Sunday, June 1, 2014


spanking photo: Spanking political cartoon 40_spanking2_1.jpg

By Ronald Fox

In four previous postings about wrongdoing by JP Morgan Chase, for which it received substantial fines but did not have to plead guilty to any criminal offenses, I expressed skepticism that big banks would ever pay a criminal price for their numerous misdeeds. My skepticism was based on recognition of the political and economic clout of large Wall Street banks, which makes federal regulators and prosecutors, not to mention the Congress, extremely hesitant to criminally prosecute a big bank, regardless of its transgressions.
Prosecutors in Manhattan and Washington worry that a guilty verdict, or even a plea to a lesser criminal offense, could prompt revocation of a bank’s charter—the equivalent of the death penalty. The cautiousness of their approach to prosecute big banks attests to their reluctance to take actions that might jeopardize a company’s license to conduct business in the U.S. They have thus relied on stiff fines and “deferred prosecution agreements,” which suspend charges in exchange for specified concessions, as the punishment of choice. Such actions, as I argued, amount to little more than face-saving gestures that will have little effect on deterring corporate crime.
To the surprise of many, last week Credit Suisse, which has a giant investment bank in New York and an American chief executive, pleaded guilty to the crime of conspiring to help several of its American account holders evade taxes, a felony under American law. This represents the first time in over 20 years a bank as large as Credit Suisse has pleaded guilty to a criminal wrongdoing. The bank were also required to pay $2.6 billion in penalties and employ an independent prosecutor for up to two years. The agreement further mandated that eight bank employees indicted in the tax evasion scheme had to be terminated.  I find both good and bad news in the plea agreement.
First the good news. The action against Credit Suisse represents a big change for the U.S. Department of Justice, which previously has not required big banks to plead guilty to criminal offenses. This deserves a small round of applause. The fact that Credit Suisse got in trouble for helping wealthy people dodge taxes is doubly pleasing: it punishes a criminal wrongdoing while letting it be known that the evasion of taxes by rich people will come under increased scrutiny.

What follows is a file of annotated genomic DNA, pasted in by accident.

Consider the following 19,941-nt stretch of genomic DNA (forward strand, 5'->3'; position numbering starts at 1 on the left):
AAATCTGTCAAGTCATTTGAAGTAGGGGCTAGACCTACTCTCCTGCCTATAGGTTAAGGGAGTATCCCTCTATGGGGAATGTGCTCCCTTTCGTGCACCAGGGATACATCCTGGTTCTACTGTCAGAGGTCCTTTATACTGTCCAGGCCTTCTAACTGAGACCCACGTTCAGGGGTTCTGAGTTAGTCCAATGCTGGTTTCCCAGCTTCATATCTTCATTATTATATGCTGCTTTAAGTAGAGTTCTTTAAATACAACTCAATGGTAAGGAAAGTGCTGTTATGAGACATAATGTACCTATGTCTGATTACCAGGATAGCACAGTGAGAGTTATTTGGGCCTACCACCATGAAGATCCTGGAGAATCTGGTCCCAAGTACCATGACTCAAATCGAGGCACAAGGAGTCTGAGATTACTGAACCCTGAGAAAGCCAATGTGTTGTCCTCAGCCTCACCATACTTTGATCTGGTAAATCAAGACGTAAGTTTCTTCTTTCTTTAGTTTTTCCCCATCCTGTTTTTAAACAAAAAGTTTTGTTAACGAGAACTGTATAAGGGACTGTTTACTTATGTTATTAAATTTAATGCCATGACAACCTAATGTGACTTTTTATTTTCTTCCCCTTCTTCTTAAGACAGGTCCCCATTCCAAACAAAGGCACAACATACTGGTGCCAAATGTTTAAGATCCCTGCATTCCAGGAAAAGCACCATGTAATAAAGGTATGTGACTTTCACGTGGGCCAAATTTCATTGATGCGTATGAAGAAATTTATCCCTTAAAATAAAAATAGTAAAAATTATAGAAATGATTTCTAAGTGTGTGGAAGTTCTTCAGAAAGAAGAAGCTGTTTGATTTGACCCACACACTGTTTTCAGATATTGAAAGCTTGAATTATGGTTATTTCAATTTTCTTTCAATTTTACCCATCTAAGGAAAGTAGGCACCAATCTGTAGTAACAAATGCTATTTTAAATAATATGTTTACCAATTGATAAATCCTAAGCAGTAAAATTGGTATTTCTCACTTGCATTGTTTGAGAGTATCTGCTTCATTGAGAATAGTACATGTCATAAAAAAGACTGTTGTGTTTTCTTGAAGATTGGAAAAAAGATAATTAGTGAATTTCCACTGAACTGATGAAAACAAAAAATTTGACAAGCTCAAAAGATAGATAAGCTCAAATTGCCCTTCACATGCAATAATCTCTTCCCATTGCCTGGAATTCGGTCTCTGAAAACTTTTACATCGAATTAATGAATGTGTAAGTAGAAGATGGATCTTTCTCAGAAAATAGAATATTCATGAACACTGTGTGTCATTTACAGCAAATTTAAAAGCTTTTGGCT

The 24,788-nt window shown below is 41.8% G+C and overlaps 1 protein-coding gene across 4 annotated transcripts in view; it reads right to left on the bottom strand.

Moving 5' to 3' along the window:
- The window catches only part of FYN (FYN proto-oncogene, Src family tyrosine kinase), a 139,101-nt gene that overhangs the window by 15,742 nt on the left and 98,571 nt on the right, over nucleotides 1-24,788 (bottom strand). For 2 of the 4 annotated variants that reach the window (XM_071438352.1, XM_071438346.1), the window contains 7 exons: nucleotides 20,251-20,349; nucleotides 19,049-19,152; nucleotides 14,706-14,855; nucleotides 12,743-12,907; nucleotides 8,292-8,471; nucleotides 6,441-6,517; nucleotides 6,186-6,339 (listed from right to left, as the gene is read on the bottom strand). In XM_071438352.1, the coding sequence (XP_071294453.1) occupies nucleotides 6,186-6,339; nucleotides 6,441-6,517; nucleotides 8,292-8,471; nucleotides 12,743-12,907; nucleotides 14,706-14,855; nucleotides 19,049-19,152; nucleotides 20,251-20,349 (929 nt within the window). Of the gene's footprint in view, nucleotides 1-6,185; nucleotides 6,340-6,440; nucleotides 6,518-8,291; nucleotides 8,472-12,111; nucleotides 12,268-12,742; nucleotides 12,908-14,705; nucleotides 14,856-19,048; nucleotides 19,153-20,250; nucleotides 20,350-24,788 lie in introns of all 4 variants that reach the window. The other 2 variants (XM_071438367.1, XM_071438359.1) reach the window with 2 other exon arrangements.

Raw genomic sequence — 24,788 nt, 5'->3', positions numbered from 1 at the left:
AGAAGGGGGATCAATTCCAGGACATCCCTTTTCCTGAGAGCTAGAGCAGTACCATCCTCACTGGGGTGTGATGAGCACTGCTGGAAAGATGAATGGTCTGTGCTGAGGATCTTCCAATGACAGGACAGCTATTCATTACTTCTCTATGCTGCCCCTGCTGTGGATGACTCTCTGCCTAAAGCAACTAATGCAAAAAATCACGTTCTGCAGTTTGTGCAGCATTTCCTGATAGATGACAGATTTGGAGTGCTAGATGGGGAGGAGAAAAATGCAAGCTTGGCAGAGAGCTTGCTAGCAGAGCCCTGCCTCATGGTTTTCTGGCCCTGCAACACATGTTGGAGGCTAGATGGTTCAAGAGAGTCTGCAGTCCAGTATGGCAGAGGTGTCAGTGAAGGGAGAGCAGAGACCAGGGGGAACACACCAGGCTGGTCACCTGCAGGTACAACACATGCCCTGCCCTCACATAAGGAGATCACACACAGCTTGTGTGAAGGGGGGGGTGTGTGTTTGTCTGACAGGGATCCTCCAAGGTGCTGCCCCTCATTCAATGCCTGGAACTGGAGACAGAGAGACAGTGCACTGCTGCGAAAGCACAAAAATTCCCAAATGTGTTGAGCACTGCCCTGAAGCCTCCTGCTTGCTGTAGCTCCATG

As for the bad news; let me count the ways. First, federal prosecutors indicted eight junior managers, but no criminal charges were brought against top executives nor has anyone been banned by the Federal Reserve. And, while the junior managers will be fired, none will go to jail. Second, the $2.6 billion fine is pretty puny for a company as large as Credit Suisse. Third, the plea agreement does not require Credit Suisse to turn over the names of some 22,000 U.S. customers who engaged in the  schemes, thus short-circuiting criminal prosecution of the tax evaders, surely the biggest culprits in the sordid affair. This raises several questions. Why is Credit Suisse protecting the cheaters? Are they being pressured by the Swiss government, which is determined to protect the secrecy of wealthy bank customers? And why isn’t the U.S. government pushing harder to get the names? Could it be some important Americans might be involved? Fourth, and worst of all, Credit Suisse will face no sanctions on its ability to do business in the U.S. Despite the guilty plea, Credit Suisse will emerge from the criminal prosecution relatively unscathed (its share price actually increased after the judgment was announced). Such extensive concessions to Credit Suisse are mystifying, to say the least.
I can’t help but wonder what a corporation would have to do to lose its charter, or at least have severe restrictions placed on its capacity to conduct business. Federal regulators have the authority to revoke a company’s charter if it has been engaged in criminal activity. In the case of a financial institution, federal law allows the SEC to prohibit a bank from providing investment advice if it has committed a felony. It appears this regulatory authority has been waived in the case of Credit Suisse. As big banks have proven “too big to jail,” it now appears they are also “too big to curtail.”  If such crimes were committed by a community bank or a credit union, they would have been closed down and their executives would have been prosecuted, convicted and sent to jail.